Performance Comparison of NAMI DANCE and FLOW-3D® Models in Tsunami Propagation, Inundation and Currents using NTHMP Benchmark Problems
- 64 Downloads
Field observations provide valuable data regarding nearshore tsunami impact, yet only in inundation areas where tsunami waves have already flooded. Therefore, tsunami modeling is essential to understand tsunami behavior and prepare for tsunami inundation. It is necessary that all numerical models used in tsunami emergency planning be subject to benchmark tests for validation and verification. This study focuses on two numerical codes, NAMI DANCE and FLOW-3D®, for validation and performance comparison. NAMI DANCE is an in-house tsunami numerical model developed by the Ocean Engineering Research Center of Middle East Technical University, Turkey and Laboratory of Special Research Bureau for Automation of Marine Research, Russia. FLOW-3D® is a general purpose computational fluid dynamics software, which was developed by scientists who pioneered in the design of the Volume-of-Fluid technique. The codes are validated and their performances are compared via analytical, experimental and field benchmark problems, which are documented in the ‘‘Proceedings and Results of the 2011 National Tsunami Hazard Mitigation Program (NTHMP) Model Benchmarking Workshop’’ and the ‘‘Proceedings and Results of the NTHMP 2015 Tsunami Current Modeling Workshop”. The variations between the numerical solutions of these two models are evaluated through statistical error analysis.
KeywordsTsunami depth-averaged shallow water Reynolds-averaged Navier–Stokes benchmarking NAMI DANCE FLOW-3D®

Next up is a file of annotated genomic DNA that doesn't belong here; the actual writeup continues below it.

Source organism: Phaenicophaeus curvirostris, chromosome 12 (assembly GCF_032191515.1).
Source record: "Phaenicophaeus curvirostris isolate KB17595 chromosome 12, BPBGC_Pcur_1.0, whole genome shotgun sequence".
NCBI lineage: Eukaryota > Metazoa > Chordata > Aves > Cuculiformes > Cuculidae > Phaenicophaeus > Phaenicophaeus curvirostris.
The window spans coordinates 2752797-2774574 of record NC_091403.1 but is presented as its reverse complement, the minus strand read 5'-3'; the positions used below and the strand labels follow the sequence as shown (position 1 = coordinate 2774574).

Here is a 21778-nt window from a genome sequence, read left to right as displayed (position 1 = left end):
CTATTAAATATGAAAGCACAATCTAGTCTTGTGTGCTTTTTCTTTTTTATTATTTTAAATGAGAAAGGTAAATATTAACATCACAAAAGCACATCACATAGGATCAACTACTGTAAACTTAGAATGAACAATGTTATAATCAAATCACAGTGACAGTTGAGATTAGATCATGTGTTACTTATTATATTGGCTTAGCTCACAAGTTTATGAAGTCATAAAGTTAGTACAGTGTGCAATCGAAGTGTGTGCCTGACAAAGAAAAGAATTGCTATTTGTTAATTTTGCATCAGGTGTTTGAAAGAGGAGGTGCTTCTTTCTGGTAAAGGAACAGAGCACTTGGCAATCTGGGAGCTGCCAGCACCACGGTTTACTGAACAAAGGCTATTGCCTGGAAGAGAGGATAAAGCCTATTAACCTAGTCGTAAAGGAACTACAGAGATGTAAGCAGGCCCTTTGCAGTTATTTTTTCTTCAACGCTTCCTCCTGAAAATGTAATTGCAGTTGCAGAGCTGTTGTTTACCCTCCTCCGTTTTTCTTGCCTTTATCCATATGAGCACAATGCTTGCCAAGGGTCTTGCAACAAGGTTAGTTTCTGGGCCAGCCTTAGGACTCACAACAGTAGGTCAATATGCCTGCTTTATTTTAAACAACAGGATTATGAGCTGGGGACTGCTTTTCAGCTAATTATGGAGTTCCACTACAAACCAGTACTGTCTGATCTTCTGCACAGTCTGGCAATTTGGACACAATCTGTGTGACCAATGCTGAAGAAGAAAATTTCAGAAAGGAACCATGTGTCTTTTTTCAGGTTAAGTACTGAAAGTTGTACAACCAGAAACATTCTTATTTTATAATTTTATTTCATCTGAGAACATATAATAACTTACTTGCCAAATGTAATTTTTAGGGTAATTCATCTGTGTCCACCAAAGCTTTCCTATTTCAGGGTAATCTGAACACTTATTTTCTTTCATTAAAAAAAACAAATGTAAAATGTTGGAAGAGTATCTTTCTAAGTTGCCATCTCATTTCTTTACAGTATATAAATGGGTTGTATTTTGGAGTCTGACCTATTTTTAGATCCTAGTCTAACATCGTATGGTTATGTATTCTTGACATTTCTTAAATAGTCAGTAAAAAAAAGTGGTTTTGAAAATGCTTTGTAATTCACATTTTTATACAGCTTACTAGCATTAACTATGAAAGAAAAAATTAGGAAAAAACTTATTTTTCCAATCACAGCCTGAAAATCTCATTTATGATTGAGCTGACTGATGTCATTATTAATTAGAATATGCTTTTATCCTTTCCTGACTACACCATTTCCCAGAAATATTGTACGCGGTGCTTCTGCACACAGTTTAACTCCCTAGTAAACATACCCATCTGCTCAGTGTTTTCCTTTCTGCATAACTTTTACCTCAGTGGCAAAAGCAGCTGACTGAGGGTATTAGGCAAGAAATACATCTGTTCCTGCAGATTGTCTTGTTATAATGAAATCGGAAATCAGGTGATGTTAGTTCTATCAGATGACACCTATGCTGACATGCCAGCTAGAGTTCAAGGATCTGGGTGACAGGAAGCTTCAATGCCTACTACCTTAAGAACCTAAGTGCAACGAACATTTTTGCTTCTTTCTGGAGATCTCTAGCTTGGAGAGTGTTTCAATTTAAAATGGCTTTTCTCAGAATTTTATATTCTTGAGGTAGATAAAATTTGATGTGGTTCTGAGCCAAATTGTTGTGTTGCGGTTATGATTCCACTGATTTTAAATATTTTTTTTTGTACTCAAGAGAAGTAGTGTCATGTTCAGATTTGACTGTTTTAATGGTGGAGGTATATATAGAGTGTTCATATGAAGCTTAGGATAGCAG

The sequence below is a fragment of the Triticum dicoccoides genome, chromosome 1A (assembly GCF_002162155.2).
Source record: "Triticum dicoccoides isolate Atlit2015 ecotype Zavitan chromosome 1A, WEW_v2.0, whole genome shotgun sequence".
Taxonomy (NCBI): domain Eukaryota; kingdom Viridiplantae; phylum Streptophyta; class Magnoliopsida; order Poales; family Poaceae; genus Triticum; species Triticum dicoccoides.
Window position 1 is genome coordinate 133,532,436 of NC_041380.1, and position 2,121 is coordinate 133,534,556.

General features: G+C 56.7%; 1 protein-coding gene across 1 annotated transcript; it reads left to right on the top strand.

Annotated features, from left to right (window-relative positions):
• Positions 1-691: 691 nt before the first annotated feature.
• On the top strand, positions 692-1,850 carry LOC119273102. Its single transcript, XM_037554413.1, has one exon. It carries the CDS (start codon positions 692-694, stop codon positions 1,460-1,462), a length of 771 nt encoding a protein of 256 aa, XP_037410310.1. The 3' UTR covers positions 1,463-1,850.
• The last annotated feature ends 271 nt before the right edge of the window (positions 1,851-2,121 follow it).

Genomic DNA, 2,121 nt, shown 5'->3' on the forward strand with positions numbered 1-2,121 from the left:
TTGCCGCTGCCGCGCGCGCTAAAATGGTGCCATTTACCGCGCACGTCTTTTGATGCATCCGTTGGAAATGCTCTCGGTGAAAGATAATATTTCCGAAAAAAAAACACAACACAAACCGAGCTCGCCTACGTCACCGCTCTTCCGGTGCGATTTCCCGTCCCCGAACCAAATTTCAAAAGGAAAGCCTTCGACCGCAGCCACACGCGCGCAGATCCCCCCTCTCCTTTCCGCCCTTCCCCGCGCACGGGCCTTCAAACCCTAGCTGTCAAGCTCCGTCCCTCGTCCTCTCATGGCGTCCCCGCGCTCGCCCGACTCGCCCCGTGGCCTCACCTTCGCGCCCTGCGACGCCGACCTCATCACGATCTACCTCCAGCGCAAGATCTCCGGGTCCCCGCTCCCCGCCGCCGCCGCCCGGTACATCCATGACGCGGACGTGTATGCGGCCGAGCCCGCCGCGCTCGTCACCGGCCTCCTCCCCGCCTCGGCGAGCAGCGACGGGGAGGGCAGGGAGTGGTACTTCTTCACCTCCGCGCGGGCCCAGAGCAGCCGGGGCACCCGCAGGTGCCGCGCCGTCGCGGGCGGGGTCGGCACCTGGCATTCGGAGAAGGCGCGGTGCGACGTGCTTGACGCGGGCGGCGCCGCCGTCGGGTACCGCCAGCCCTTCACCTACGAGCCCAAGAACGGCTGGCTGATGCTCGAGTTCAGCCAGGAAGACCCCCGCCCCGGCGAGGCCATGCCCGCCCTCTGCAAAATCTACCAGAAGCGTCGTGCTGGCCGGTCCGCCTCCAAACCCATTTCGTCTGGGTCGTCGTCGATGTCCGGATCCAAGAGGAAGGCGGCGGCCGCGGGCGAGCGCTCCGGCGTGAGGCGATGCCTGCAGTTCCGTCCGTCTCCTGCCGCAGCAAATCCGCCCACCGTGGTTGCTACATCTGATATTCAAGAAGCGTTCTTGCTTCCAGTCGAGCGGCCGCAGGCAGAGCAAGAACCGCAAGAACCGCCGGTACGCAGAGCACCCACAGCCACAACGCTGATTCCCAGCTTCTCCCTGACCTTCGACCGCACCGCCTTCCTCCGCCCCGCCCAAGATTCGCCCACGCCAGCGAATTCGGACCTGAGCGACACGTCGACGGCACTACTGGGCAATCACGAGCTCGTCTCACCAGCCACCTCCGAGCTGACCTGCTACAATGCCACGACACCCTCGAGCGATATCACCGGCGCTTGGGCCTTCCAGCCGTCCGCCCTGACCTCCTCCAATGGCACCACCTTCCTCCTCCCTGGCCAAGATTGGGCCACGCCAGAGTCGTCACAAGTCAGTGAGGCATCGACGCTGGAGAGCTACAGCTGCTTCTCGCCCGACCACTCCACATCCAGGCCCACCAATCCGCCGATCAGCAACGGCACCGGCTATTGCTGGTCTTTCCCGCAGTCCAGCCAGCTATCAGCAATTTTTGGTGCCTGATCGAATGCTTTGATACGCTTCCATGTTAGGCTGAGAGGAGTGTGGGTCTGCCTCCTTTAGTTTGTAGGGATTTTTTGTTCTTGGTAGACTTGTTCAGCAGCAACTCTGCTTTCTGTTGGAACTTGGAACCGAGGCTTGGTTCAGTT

The authors wish to thank Dr. Andrey Zaytsev due to his undeniable contributions to the development of in-house numerical model, NAMI DANCE. The Turkish branch of Flow Science, Inc. is also acknowledged. Finally, the National Tsunami Hazard Mitigation Program (NTHMP), who provided most of the benchmark data, is appreciated. This research did not receive any specific grant from funding agencies in the public, commercial, or not-for-profit sectors.
Conflicts of Interest
The authors declare no conflict of interest.
- Basu, D., Green, S., Das, K., Janetzke, R. and Stamatakos, J. (2009). Numerical Simulation of Surface Waves Generated by a Subaerial Landslide at Lituya Bay, Alaska. Proceedings of 28th International Conference on Ocean, Offshore and Arctic Engineering. Honolulu, Hawaii, USA.Google Scholar
- Cox, D., T. Tomita, P. Lynett, R.A., Holman. (2008). Tsunami Inundation with Macroroughness in the Constructed Environment. Proceedings of 31st International Conference on Coastal Engineering, ASCE, pp. 1421–1432.Google Scholar
- Flow Science. (2002). FLOW-3D User’s Manual.Google Scholar
- Liu, P. L.-F. (1994). Model equations for wave propagations from deep to shallow water. (P.-F. Liu, Ed.) Advances in Coastal and Ocean Engineering, 1, 125–158.Google Scholar
- Liu, P. L.-F., Yeh, H., & Synolakis, C. E. (2008). Advanced numerical models for simulating Tsunami waves and run-up. Advances in Coastal and Ocean Engineering, 10, 344.Google Scholar